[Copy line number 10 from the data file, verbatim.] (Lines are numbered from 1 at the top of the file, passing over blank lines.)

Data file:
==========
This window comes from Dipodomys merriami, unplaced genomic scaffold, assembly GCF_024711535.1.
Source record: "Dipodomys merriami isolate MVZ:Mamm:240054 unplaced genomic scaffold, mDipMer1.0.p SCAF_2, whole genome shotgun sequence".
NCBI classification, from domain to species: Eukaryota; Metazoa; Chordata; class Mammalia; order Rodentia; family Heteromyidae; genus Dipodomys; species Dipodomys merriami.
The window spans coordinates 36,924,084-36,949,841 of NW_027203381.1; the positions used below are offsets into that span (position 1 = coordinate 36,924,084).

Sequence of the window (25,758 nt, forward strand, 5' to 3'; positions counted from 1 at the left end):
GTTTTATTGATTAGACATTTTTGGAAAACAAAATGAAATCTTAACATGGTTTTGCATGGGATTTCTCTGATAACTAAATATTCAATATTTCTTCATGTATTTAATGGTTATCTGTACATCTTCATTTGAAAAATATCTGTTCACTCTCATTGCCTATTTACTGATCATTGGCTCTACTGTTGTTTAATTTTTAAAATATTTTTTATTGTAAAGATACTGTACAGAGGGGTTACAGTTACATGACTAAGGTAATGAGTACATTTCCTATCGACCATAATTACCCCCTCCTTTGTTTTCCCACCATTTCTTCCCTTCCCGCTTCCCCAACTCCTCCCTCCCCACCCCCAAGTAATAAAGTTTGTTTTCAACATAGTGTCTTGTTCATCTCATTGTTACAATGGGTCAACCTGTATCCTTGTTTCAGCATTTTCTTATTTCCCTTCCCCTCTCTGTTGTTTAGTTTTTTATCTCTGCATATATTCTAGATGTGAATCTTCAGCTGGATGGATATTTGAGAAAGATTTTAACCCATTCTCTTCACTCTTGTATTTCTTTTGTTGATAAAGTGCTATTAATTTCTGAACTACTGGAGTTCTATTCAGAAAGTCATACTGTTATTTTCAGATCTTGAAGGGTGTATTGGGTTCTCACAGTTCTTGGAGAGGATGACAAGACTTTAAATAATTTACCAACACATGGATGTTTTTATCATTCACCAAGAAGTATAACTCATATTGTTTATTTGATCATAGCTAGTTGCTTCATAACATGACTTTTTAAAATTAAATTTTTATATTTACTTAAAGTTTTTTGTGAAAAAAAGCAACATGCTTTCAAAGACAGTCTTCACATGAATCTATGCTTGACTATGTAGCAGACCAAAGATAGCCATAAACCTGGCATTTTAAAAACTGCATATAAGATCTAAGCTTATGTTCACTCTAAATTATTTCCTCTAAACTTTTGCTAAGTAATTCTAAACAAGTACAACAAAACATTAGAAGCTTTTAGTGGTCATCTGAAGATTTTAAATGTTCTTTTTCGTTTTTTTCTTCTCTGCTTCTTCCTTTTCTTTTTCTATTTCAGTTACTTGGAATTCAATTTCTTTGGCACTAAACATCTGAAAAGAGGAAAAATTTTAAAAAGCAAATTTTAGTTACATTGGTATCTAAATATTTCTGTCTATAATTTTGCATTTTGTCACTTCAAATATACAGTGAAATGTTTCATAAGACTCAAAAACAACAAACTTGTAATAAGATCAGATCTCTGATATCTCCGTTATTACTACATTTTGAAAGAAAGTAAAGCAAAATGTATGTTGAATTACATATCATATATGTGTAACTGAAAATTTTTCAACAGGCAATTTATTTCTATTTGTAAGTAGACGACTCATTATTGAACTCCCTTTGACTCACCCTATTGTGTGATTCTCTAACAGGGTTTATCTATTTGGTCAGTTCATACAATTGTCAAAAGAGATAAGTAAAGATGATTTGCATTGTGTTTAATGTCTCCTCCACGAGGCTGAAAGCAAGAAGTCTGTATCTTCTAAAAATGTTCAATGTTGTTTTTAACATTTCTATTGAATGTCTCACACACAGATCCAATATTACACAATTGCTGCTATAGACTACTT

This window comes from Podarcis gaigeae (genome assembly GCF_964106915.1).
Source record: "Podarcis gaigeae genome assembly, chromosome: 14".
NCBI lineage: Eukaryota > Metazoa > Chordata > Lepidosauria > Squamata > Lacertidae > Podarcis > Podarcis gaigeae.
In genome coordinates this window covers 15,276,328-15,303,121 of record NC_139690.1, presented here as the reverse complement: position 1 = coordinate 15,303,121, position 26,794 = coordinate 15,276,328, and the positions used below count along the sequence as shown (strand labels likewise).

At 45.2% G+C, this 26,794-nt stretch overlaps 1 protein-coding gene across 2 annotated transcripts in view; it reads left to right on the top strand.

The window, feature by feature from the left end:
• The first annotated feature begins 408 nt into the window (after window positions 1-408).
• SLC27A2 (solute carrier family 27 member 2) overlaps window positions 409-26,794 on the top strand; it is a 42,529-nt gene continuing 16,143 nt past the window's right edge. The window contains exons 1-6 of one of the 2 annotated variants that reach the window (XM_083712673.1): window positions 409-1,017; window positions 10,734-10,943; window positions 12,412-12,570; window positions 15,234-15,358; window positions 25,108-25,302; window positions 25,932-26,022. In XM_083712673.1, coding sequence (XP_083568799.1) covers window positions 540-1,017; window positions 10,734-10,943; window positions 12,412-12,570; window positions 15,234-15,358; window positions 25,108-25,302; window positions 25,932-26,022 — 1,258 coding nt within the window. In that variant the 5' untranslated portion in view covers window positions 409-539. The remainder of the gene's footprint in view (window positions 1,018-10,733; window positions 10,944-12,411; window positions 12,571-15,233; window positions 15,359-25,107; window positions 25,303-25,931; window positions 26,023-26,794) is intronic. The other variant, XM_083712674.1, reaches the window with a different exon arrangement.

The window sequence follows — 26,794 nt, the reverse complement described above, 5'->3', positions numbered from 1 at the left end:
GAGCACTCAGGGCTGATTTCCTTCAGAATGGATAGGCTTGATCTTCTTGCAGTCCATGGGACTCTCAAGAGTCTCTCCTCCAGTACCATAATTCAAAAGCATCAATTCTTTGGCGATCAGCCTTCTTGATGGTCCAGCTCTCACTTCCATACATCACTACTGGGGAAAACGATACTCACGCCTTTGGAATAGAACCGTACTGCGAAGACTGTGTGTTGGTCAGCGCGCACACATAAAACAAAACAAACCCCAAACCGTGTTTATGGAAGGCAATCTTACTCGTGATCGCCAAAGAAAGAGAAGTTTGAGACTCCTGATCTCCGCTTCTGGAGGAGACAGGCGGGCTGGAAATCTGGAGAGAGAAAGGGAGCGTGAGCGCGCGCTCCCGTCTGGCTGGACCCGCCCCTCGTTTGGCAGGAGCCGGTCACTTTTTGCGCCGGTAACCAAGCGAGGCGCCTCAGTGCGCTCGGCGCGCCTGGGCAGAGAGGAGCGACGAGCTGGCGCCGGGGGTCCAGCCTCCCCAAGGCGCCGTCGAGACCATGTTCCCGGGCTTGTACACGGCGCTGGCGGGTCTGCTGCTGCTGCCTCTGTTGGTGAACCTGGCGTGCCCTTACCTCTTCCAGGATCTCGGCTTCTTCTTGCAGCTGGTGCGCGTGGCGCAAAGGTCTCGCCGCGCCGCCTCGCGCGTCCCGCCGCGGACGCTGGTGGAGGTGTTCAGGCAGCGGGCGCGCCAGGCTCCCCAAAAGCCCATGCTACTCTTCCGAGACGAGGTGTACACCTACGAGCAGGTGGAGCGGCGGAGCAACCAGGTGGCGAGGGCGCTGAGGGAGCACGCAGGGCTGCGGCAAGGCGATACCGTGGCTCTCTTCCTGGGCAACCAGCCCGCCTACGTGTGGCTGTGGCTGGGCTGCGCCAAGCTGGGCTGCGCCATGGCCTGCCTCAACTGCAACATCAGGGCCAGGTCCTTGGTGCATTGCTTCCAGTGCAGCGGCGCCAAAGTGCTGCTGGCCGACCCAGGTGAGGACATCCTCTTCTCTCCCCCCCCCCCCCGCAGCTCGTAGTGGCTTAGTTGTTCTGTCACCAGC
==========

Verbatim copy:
In genome coordinates this window covers 15,276,328-15,303,121 of record NC_139690.1, presented here as the reverse complement: position 1 = coordinate 15,303,121, position 26,794 = coordinate 15,276,328, and the positions used below count along the sequence as shown (strand labels likewise).